Agree with John from Office. Also, there are assumptions that bullets missed and hit bystanders. Rounds can penetrate and exit if bone isn't struck in a body. News stories said shell fragments were part of the bystander injuries. Is it possible exiting bullets hit objects and shattered, spraying the near area with shrapnel?

Can we at least allow the process to determine whether the cops were at fault? They were presented with a situation where a man presented a gun that he just used to murder someone. How did they have a choice?

Had they not taken this man out some of you would be complaining about how the cops didn't do the right thing.

Aug. 27 2012 01:24 PM
CK from Yorktown

I'd like to side with the police: clearly this man was a danger to others. But how is it that they couldn't hit the broad side of a barn? If you're going to use lethal force, you've got to hit the target.

Again, fast response, had to manage a person who could have been the next version of the theater shooter but if instead, you have this much collateral damage, you have to wonder what the training was for this group.

Aug. 27 2012 01:10 PM
john from office

Wow, everybody is an expert. What were to cop supposed to do, allow themselves to get shot?? People are brave with other peoples lives.

Aug. 27 2012 12:26 PM
Mike from Manhattan

Clearly an absurd use of force. I am surprised it took this long for people to start questioning wtf is going on in the NYPD after 9 people minding their own business get shot by the police???? My friends in other cities couldn't even comprehend the story when they heard about it.

Aug. 27 2012 12:19 PM
bob from Jersey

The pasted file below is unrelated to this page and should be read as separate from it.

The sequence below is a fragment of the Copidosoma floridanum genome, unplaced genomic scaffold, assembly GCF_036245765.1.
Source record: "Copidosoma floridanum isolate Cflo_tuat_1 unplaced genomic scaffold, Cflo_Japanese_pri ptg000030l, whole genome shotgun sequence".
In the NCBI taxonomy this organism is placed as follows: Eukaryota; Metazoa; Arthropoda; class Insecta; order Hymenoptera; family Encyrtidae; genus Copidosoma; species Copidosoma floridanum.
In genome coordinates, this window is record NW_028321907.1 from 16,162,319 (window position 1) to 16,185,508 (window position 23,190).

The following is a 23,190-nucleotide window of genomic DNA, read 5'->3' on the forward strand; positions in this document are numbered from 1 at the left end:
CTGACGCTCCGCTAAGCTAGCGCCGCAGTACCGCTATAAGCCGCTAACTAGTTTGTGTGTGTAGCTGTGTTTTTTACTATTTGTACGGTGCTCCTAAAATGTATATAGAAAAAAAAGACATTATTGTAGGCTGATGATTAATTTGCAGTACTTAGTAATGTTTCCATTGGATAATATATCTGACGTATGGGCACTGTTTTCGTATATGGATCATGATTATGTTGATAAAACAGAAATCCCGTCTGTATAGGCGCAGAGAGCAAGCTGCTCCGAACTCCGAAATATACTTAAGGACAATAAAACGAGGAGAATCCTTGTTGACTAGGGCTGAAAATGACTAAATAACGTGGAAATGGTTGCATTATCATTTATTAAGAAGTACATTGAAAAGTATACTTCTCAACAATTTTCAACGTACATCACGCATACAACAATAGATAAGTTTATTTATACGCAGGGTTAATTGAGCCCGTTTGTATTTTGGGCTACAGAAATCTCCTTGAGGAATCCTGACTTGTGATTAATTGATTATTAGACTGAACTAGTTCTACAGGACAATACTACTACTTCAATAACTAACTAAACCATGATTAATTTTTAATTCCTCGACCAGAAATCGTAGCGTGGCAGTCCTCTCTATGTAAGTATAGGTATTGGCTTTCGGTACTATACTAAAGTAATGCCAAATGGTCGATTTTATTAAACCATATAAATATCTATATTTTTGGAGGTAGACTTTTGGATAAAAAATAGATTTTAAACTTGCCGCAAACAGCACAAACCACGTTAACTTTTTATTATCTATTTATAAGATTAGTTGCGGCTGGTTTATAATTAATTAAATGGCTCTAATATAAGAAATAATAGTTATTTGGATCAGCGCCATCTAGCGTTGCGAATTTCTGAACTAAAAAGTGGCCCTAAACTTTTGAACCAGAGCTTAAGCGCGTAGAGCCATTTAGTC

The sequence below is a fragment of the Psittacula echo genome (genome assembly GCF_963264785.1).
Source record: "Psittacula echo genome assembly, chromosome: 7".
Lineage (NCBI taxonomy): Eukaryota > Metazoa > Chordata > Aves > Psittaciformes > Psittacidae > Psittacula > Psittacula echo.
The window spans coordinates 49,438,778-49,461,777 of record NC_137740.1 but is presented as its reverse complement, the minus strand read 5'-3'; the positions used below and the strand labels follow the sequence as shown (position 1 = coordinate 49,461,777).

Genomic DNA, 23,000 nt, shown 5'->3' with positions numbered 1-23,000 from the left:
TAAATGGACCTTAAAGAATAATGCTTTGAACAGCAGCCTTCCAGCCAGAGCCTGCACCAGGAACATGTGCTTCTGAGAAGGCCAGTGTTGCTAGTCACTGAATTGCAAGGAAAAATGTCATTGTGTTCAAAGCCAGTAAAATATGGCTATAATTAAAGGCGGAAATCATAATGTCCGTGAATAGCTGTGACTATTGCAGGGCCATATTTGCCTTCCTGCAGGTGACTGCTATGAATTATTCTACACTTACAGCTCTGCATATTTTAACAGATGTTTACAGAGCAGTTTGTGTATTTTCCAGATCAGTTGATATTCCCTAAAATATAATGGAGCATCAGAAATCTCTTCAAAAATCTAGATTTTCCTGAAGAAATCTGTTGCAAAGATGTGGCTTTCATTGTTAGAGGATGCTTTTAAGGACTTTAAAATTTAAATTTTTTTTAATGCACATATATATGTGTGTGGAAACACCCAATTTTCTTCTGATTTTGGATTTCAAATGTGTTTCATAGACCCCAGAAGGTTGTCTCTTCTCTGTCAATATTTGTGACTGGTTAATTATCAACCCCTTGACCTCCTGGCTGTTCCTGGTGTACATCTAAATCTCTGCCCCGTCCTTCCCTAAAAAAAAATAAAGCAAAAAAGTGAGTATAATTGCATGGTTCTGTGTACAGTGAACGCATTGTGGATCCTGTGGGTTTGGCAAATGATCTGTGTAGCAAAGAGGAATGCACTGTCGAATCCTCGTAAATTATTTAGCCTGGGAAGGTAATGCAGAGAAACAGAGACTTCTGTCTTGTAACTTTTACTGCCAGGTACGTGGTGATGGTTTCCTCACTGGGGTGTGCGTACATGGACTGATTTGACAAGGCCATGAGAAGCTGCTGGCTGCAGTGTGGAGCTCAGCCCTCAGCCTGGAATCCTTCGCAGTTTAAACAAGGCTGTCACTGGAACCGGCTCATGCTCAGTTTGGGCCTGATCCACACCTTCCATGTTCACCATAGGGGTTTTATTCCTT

Horrifying use of force.

Aug. 27 2012 11:48 AM

Well that certainly was a post-modern situation. It's real life but it looks like a hackneyed shootout from a 50s gangster flick. The way the shooter falls looks so bogus if he was an actor he'd be fired for being unbelievable. Then again maybe that silver screen imagery was embedded in his subconscious and in the heat of the moment he imitated art.

Aug. 27 2012 09:42 AM
kb from NY, NY

I think it was meant to be "death by cop"--the shooter didn't plan to get away. He was distraught. It seems simplistic to blame the whole horrible situation on the economy, but his year-long unemployment "seemingly" set the stage for this awful murder. How many of the other shooting sprees popping up across the country can be attributed to the economy and this feeling of helplessness?

Aug. 27 2012 09:34 AM
john from office

Sanford Rubenstein, a sterotype if ever there was one.

Aug. 27 2012 09:11 AM
clive betters

makes no sense...what were the cops suppossed to do. i think the pot-smoking knife wielder,merits an ivestigation,but not this. was his life less important? in addition, they had time to act differently in that case. the situation developed over time,and could have perahaps, been handled with less lethal methods.

Aug. 27 2012 04:56 AM

Leave a Comment

Email addresses are required but never displayed.

Get the WNYC Morning Brief in your inbox.
We'll send you our top 5 stories every day, plus breaking news and weather.


Latest Newscast




WNYC is supported by the Charles H. Revson Foundation: Because a great city needs an informed and engaged public


Supported by